At first glance, with its wave pools, wind tunnels and virtual-reality rooms, Canada’s National Research Council (NRC) has a lot in common with an upscale amusement park.
The difference is these devices are used in the name of research and learning, rather than in fun. According to one scientist at the Ottawa-based facility, however, research is fun – if it’s done right.
A visit to the Institute of Information Technology (IIT), one of the NRC’s many Ottawa-based groups, reveals work with Canadian companies in five major areas of research: visual information technology, software engineering, integrated reasoning, network computing and interactive information.
Visual Information Technology
The Visual Information Technology Group develops and applies 3D imaging and modeling techniques for visual communication and industrial automation applications.
According to Marc Rioux, project leader of 3D sensors for the Visual Information Technology Group, the group recently developed a colour laser scanner which can digitally record exact copies of objects pixel by pixel, by coupling an RGB laser to the optical fibre of a digital camera. The 3D sensor, laser scanner ‘camera’ employs a laser beam which is scanned on the surface of a given object, and the return signal gives the co-ordinates in space of that object, he explained.
“So the 3D files have been used for demonstration and documentation of objects, like in a museum context, and the future of this application has much potential. Because you can now record the shape and colour of objects,” Rioux said.
One of the main objectives of this process is to record changes to objects over time, he explained. Up until now, an artefact’s rate of change was virtually impossible to measure accurately.
“Now, the same object can be rescanned a few months later, or a few years later, to monitor changes. So if a piece in a museum is exposed to an environment which is causing damage that makes it change in colour, those modifications can be recorded with the technique we have developed.”
The capability for 3D digitizing started in 1981, and was used specifically for reverse engineering – making a CAD file from an existing physical object. 1990 saw the addition of colour capabilities to the digitizing process.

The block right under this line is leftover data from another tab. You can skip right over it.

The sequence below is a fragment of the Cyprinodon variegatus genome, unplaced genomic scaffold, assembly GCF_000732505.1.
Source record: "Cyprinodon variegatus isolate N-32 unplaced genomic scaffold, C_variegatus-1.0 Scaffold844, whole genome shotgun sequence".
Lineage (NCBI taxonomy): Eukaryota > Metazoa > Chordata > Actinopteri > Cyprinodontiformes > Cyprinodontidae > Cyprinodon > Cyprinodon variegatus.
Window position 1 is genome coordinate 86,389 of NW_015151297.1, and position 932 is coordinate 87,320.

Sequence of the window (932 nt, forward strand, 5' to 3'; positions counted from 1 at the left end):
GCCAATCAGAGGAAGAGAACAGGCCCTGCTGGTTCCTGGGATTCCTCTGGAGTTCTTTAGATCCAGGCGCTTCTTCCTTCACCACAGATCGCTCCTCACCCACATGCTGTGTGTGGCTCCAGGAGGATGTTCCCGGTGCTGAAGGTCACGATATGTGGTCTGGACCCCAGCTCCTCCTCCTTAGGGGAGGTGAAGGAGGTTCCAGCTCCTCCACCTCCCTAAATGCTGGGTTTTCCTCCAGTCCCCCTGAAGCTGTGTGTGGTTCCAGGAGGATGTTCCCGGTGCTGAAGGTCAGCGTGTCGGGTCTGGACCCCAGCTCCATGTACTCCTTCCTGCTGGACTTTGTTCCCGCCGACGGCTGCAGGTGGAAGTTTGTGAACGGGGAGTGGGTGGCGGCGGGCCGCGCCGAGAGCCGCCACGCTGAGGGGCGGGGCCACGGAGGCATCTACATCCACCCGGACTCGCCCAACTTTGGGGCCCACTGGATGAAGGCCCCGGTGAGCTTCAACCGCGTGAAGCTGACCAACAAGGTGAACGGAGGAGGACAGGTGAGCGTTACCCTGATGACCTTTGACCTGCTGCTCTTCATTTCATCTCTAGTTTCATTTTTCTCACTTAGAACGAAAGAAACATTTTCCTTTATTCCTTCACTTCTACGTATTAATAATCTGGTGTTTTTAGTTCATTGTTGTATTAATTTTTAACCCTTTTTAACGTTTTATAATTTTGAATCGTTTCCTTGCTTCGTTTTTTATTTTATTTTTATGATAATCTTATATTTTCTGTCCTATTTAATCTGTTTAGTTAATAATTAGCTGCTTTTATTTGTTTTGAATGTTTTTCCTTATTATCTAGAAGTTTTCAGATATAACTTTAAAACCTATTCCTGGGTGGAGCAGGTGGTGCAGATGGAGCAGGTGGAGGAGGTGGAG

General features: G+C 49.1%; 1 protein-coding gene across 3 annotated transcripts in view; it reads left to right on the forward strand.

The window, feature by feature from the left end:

“We went to Israel and digitized a tomb,” Rioux said. “Now you can visit that tomb at the same scale using a large screen. You can enter it, look around and visit it as if you were on the site. And a lot of the sites around the world are now closing, because too many tourists have damaged them.”
The realism produced through digitization is far superior to photographs pasted on flat walls, he said.
“The human observer is very sensitive to the difference between synthetic and real. That’s why we like to call it ‘virtualized reality’ instead of virtual,” said Jacques Domey, group leader of the Visual Information Technology Group.
“When we digitize an object we have to take views all around in order to cover the complete surface of the object. So there is a need for software to be able to integrate all the multiple views and generate that single model of those multiple views, while eliminating the redundancy of points, and also compress the model so that it can be viewed on a very low-cost workstation,” he said.
“The concept is that we acquire a very detailed model that is used as a reference, and then out of this very high-accuracy model, we can generate lower levels of accuracy that will suit any application.”
The original is always retained on file, he said. “You can scale down the resolution so that anybody can visualize it on the Web, but you still have the high resolution records if you want to study deterioration and changes over time.”